Now that I've had more time to play around with these fantastic new Ultra Fine Nibs for the Letraset Promarkers, I've come across some hints and tips that I thought I'd pass on.
Now, one question I'm asked a lot about these new tips is "do I need a nib for every pen?" well there's not a straight-forward answer to that one..... Letraset recommend that you use 1 nib for 1 pen, and if you only have a few promarkers then that's great, but for those of us who have more than just a few then that's quite a lot of nibs we're going to have to buy. So here is my solution to save a little money and/or space out those nib purchases.... I work from dark to light when I'm colouring, and most of the time (although there are exceptions to this rule) the smaller areas that need colouring would be the areas I would be colouring with my darkest shade of whichever colour family I am using at the time.
For instance, if I was colouring brunette hair, I would be using Walnut, Cocoa, Cinnamon, Tan and Almond (Walnut is my darkest shade here). I would probably be using Walnut at the roots, behind the head and at the tips - which are most likely to be the fiddliest areas to colour. So working on this theory it would be quite cost-effective to buy nibs for (for instance) 1 dark brown, 1 dark pink, 1 dark blue, 1 dark green etc etc or whichever colour combinations you use most.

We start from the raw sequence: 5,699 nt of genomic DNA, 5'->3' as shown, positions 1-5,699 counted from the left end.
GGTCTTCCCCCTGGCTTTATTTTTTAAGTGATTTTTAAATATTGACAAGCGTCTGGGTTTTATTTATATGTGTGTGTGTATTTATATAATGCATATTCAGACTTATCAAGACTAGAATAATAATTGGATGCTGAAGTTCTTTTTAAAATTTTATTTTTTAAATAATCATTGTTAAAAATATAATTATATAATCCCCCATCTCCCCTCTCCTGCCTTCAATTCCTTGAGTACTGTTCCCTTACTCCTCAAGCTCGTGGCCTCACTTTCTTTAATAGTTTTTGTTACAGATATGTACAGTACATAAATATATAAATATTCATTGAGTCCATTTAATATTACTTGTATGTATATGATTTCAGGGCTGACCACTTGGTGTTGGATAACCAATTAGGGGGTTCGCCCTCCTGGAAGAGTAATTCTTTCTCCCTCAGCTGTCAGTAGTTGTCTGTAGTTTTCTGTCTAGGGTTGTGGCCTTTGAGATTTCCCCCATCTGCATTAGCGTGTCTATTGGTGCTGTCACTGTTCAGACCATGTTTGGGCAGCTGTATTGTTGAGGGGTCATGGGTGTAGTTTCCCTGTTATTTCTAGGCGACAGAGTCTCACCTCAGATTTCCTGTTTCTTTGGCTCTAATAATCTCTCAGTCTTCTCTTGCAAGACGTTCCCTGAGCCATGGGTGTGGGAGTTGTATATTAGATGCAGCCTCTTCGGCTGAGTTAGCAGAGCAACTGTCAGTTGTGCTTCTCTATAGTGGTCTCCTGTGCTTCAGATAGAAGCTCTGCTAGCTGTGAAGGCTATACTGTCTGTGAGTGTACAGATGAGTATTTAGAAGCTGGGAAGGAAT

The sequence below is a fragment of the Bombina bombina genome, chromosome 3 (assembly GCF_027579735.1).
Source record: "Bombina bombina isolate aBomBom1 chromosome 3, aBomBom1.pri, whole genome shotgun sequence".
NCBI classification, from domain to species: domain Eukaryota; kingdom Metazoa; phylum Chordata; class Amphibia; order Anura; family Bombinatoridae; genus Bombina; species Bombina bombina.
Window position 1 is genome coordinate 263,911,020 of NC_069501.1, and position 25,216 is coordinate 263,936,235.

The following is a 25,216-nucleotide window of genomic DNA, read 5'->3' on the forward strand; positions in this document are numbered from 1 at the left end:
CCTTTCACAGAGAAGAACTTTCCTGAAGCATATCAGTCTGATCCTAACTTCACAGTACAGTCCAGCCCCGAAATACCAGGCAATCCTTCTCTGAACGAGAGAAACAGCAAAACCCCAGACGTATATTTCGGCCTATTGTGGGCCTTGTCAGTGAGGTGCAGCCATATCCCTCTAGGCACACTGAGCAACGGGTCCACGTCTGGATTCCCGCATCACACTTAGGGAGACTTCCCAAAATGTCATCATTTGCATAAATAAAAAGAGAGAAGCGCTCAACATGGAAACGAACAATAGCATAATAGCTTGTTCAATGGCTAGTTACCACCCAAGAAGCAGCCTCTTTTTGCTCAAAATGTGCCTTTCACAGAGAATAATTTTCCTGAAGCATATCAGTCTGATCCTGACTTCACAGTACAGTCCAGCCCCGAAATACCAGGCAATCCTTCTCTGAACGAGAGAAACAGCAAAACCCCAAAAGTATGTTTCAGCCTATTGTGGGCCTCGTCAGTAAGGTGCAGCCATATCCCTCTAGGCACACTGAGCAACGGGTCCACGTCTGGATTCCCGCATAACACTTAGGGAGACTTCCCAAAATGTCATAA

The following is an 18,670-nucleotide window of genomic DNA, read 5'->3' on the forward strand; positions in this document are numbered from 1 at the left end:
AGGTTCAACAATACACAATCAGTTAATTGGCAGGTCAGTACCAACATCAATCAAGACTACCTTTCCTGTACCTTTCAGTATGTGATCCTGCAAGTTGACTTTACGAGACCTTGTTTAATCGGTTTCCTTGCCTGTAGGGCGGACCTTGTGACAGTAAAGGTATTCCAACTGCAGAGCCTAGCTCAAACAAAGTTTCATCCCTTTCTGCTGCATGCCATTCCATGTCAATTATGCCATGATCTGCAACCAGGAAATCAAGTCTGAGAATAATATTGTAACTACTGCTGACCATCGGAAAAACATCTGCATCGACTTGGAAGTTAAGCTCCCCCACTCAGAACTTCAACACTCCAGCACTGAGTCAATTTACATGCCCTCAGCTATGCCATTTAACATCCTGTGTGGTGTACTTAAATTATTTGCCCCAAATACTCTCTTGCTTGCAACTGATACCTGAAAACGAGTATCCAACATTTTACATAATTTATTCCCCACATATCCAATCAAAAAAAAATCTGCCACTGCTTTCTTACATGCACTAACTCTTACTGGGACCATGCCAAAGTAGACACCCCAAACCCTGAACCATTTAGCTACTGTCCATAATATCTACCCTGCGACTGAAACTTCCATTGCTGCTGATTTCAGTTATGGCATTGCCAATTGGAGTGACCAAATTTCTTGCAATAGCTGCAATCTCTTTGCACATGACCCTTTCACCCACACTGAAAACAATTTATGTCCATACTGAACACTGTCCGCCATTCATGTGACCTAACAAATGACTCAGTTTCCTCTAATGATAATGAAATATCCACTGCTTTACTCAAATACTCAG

It is possible to swap your nibs around on different pens - however you need to be aware that you'll have to scribble a little with the nib to flush the old colour from the nib and to let the new colour wick through - my advice would be to stick to the same colour family though.
So what else can these Ultra Fine Nibs do? well, for those of you who use your blender pen to introduce a bit of texture in your colouring then think of the possibilities with a fine nib - here are a few examples...
I have roughly coloured the dragon's skin with Olive and Pear Greens (Image is Draco the dragon from Whiff of Joy)
I used the normal bullet tip of the blender pen to create texture on the upper, lighter area by simply touching the nib to the paper for a second and repeating this all over. I then clicked the Ultra Fine Nib over the bullet tip of the blender pen, waited a few seconds for the blender fluid to flow and then repeated the touching of the tip to the paper on the belly area- you can see that the dots are far smaller and finer.
You could use your blender pen with ultra fine nib to create loads of different effects - give it a try, and I'd love to see how you get on. Why not try wee lines, doodles or patterns?
The nibs are also ideal for doodling, faux-stitching, writing etc, you are now no longer restricted to using just a black fine-liner, you can have any colour you wish :)